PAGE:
Squash’s Continued Struggle for Olympic Inclusion

Olivia Blatchford is ready to play hard to get. The American professional squash player is tired of the sport presenting itself and begging the International Olympic Committee to include it in the quadrennial Games.

Bids to include squash, a sport played by over 16 million people worldwide in 185 countries, have failed in 2012, 2016, and 2020.

“You can’t convince a boyfriend to love you if he doesn’t love you anymore,” said Blatchford, the second-highest ranked American at no. 13 overall in the Professional Squash Association (PSA) rankings. “If you keep going back to him and begging him, you just make a fool out of yourself. You just have to leave him alone and he’ll come to you as soon as you play hard to get.”

In August 2016, the International Olympic Committee (IOC) approved five new sports for the 2020 Games in Tokyo: baseball and softball return, while karate, sport climbing, and surfing will all be making their Olympic debuts. Squash continues to be left on the outside of the proverbial glass (court), looking in.

You can’t knock the World Squash Federation (WSF) for not trying. Former world no. 1 Nicol David has been active in the efforts, saying she would give up all of her world championship medals for Olympic gold. David has organized squash-themed flash mobs in New York City and her home nation of Malaysia in an effort to generate buzz around #BacktheBid2020.

For their 2024 Paris Games bid, the WSF and PSA have teamed up with Weber Shandwick, one of the world’s leading global communications and engagement firms. Camille Serme, the top-ranked female French player, at no. 3 in the world rankings, will present the bid.

“I really hope we have a chance this time,” Serme said at the 2018 Tournament of Champions in New York City. “I was disappointed we didn’t make it the last three times and I thought, ‘we’re never going to make it.’ [For this bid], we’re trying to organize a few events in France, trying to speak to the right people, and I’m trying to do as much as I can.”

There have been many theories as to why squash has been excluded in the Olympics. Some suggest squash is too hard to broadcast because the game is limited to a 21’ x 32’ glass box with two players moving at lightning speed to hit a small rubber ball. The PSA has invested in Squash TV in an effort to not only expand the sport among its existing fan base, but also to prove to the IOC that matches can be broadcast accordingly.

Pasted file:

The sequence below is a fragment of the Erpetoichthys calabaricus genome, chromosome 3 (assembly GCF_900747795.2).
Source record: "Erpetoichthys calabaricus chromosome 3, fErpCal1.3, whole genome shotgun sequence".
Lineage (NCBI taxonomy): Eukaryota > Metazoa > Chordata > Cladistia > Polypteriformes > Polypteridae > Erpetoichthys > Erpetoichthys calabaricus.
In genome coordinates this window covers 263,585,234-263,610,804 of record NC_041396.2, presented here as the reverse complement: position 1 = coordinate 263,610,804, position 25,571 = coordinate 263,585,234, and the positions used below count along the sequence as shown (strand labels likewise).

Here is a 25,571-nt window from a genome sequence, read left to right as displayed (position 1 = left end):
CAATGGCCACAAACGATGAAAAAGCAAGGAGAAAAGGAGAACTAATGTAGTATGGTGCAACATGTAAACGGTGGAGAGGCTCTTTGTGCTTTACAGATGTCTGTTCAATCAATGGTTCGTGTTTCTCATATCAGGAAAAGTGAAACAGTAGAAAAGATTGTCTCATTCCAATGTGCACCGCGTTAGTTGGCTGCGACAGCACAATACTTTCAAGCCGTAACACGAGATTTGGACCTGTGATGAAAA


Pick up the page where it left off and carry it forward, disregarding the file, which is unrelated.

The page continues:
The other knock on squash is the lack of money surrounding the sport, whether it’s via endorsements, broadcasting, or prize money. Sure, the top-ranked players make a comfortable living, but it pales in comparison to that of pro baseball players, and they don’t have the brand recognition involved with a sport like surfing.

Ali Farag | © Professional Squash Association

“I think we’re a great sport and it encompasses everything you’re looking for in a sport,” said Ali Farag, men’s world no. 3 and 2018 ToC semifinalist. “We’re growing at a good rate and showing we can grow without our involvement in the Olympics. Obviously it would be a great honor for us to get in there because it’s the biggest spectacle for any sport and such an honor to compete in the Olympics, but I believe we can keep growing and do our thing.”

Despite the 2024 Games being in France, one of the more squash-friendly countries, the sport’s inclusion in those Olympics isn’t a guarantee. Squash will face stiff competition from the rapidly growing Esports industry. Tony Estanguet, co-president of the Paris Olympic bid committee, told the Associated Press the inclusion of Esports will make the Olympics more relatable to younger generations. Esports have already been added as a medal event to the 2022 Asian Games.

For now, the WSF and PSA will do all they can to draw the attention of the IOC. New sports for the 2024 Olympics will come under discussion during the 134th IOC Session in September 2019 in Milan.

“People managing fake sports on the computer would be more equipped for the Olympic games than people playing an actual sport? It’s insane,” Blatchford said. “We embody the Olympic ideal — amateur athletes competing at the top levels — and for that to be overlooked is hard to stomach. The squash community loves us and we have a great appreciation for our athletes and if they [the IOC] don’t realize that, it’s their loss.”

NOTE: First appeared on Culture Trip


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